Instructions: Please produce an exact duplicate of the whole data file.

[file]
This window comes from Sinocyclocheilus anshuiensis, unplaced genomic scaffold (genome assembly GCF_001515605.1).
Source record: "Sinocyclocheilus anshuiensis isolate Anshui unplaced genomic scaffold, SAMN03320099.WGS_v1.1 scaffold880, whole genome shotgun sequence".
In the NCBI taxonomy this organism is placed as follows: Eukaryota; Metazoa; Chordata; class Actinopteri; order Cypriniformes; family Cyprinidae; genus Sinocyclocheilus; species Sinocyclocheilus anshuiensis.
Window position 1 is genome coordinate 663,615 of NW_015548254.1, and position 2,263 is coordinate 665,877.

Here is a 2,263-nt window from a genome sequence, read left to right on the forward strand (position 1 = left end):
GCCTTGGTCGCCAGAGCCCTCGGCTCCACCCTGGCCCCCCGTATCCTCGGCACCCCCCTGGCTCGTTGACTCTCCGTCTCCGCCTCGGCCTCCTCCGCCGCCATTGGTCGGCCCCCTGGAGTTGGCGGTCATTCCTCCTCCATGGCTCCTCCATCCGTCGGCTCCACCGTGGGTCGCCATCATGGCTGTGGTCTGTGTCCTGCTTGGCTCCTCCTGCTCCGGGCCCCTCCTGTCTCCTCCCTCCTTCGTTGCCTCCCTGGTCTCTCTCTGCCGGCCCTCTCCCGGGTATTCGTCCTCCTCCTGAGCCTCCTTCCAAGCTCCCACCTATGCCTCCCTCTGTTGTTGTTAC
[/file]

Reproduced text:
This window comes from Sinocyclocheilus anshuiensis, unplaced genomic scaffold (genome assembly GCF_001515605.1).
Source record: "Sinocyclocheilus anshuiensis isolate Anshui unplaced genomic scaffold, SAMN03320099.WGS_v1.1 scaffold880, whole genome shotgun sequence".
In the NCBI taxonomy this organism is placed as follows: Eukaryota; Metazoa; Chordata; class Actinopteri; order Cypriniformes; family Cyprinidae; genus Sinocyclocheilus; species Sinocyclocheilus anshuiensis.
Window position 1 is genome coordinate 663,615 of NW_015548254.1, and position 2,263 is coordinate 665,877.

Here is a 2,263-nt window from a genome sequence, read left to right on the forward strand (position 1 = left end):
GCCTTGGTCGCCAGAGCCCTCGGCTCCACCCTGGCCCCCCGTATCCTCGGCACCCCCCTGGCTCGTTGACTCTCCGTCTCCGCCTCGGCCTCCTCCGCCGCCATTGGTCGGCCCCCTGGAGTTGGCGGTCATTCCTCCTCCATGGCTCCTCCATCCGTCGGCTCCACCGTGGGTCGCCATCATGGCTGTGGTCTGTGTCCTGCTTGGCTCCTCCTGCTCCGGGCCCCTCCTGTCTCCTCCCTCCTTCGTTGCCTCCCTGGTCTCTCTCTGCCGGCCCTCTCCCGGGTATTCGTCCTCCTCCTGAGCCTCCTTCCAAGCTCCCACCTATGCCTCCCTCTGTTGTTGTTAC